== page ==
Megyn Kelly delivers emotional takedown of Fox News’ culture of sexual harassment

She isn't pulling her punches anymore.

CREDIT: Screenshot
CREDIT: Screenshot

Fox News has ousted Roger Ailes, Bill O’Reilly, and Eric Bolling after charges of sexual harassment and abuse. These moves were part of an aggressive effort to, in the words of the company, “transform Fox News.”

Megyn Kelly, the former Fox News star, said on her new NBC show this morning that Fox News had not been transformed.

Kelly emotionally recounted her own experience in reporting the conduct of O’Reilly, who attacked Kelly after she wrote about issues with Roger Ailes in a book she released in November 2016.

“I’m not interested in this,” an angry O’Reilly said in an appearance on CBS News at the time. “I’m not interested in basically litigating something that is finished that makes my network look bad. OK? I’m not interested in making my network look bad. At all. That doesn’t interest me one bit.”


Kelly revealed that in respnse to O’Reilly’s comments, she wrote an email to the co-presidents of Fox News, Bill Shine and Jack Abernethy. “[H]is exact attitude of shaming women into shutting the hell up about harassment on grounds that it will disgrace the company is in part how Fox News got into the decade-long Ailes mess to begin with,” Kelly wrote. “Perhaps it’s his own history of harassment of women which has, as you both know, resulted in payouts to more than one woman, including recently, that blinded him to the folly of saying anything other than ‘I am just so sorry for the women of this company who never should have had to go through that.'”

Kelly was promised by Shine and Abernathy that they would take care of it. That night, according to Kelly, O’Reilly was “permitted, with management’s advance notice and blessing to go on the air and attack the company’s harassment victims yet again.”

Kelly added that victims are often kept silent through “fear of public shaming, including through the media.” She noted that Irena Briganti, Fox’s media relations chief, is still in place and “is known for her vindictiveness.”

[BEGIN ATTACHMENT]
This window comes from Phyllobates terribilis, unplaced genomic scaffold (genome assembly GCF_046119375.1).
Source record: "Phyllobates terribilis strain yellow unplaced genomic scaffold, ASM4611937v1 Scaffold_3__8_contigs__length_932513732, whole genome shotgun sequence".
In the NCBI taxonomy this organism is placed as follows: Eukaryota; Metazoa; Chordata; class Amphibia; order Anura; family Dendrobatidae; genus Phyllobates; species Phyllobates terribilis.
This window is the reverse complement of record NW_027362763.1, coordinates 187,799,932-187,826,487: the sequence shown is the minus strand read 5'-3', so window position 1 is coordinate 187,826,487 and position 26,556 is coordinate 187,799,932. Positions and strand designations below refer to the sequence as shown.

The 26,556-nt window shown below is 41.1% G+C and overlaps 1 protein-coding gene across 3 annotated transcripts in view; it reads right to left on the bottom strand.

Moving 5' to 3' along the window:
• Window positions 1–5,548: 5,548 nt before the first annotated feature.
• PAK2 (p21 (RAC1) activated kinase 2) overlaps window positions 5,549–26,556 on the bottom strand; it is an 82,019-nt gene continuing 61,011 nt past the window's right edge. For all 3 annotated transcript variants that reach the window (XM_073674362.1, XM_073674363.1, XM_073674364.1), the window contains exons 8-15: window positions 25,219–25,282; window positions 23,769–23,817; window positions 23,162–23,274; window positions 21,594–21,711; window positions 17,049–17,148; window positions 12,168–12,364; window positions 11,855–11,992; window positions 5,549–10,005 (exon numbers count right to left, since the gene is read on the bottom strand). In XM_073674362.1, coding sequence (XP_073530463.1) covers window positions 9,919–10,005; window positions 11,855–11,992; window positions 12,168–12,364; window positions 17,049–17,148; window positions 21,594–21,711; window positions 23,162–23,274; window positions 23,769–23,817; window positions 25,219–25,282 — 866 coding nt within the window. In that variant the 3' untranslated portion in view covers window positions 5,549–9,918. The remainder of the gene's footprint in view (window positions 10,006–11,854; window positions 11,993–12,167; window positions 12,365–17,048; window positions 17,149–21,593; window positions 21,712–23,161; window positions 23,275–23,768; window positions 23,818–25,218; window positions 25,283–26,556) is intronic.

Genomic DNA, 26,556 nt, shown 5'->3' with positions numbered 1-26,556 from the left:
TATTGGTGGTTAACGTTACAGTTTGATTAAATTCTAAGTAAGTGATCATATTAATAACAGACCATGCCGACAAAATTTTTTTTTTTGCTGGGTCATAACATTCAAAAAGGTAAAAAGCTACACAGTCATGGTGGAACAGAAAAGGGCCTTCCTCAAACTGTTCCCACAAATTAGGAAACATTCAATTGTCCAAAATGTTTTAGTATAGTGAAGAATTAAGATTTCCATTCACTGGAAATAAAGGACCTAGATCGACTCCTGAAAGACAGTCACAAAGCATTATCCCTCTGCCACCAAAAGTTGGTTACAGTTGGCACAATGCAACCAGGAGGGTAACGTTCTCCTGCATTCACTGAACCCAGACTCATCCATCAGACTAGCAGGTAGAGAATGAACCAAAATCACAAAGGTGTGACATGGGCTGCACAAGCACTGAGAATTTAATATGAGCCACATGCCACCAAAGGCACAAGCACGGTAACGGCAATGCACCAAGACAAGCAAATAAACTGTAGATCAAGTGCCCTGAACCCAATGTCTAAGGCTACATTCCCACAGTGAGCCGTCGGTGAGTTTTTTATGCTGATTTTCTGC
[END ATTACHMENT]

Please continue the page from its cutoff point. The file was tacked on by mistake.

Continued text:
“To this day [Briganti] pushes negative articles on certain Ailes accusers like the one you are looking at right now,” Kelly said, fighting back tears.

Kelly’s monologue comes on the heels of a bombshell report in the New York Times which revealed that O’Reilly paid a $32 million settlement to one woman, Lis Wiehl, just before Fox News resigned him to a huge new contract. Fox News was aware of the basic terms of the settlement, if not the exact amount.

Kelly also hosted Juliet Huddy, one of O’Reilly’s accusers, and her attorney Doug Wigdor. Huddy could not speak specifically about her interactions with O’Reilly because she signed a non-disclosure agreement.

But Wigdor pointed out an aspect of the New York Times’ reporting that could cause Fox News trouble down the line. Fox News received a release from the agreement and was aware of its basic terms, which included the destruction of emails and texts from O’Reilly to Wiehl. This came as federal prosecutors were investigating the company for failing to disclose their issues with Ailes to investors.

Emails obtained by the New York Times reveal that company attorneys knew prosecutors would be interested in the O’Reilly incident. Wigdor suggested Fox News’ complicity could open them to obstruction of justice or other charges.

This article has been updated to correct the name of Juliet Huddy’s attorney, Doug Wigdor.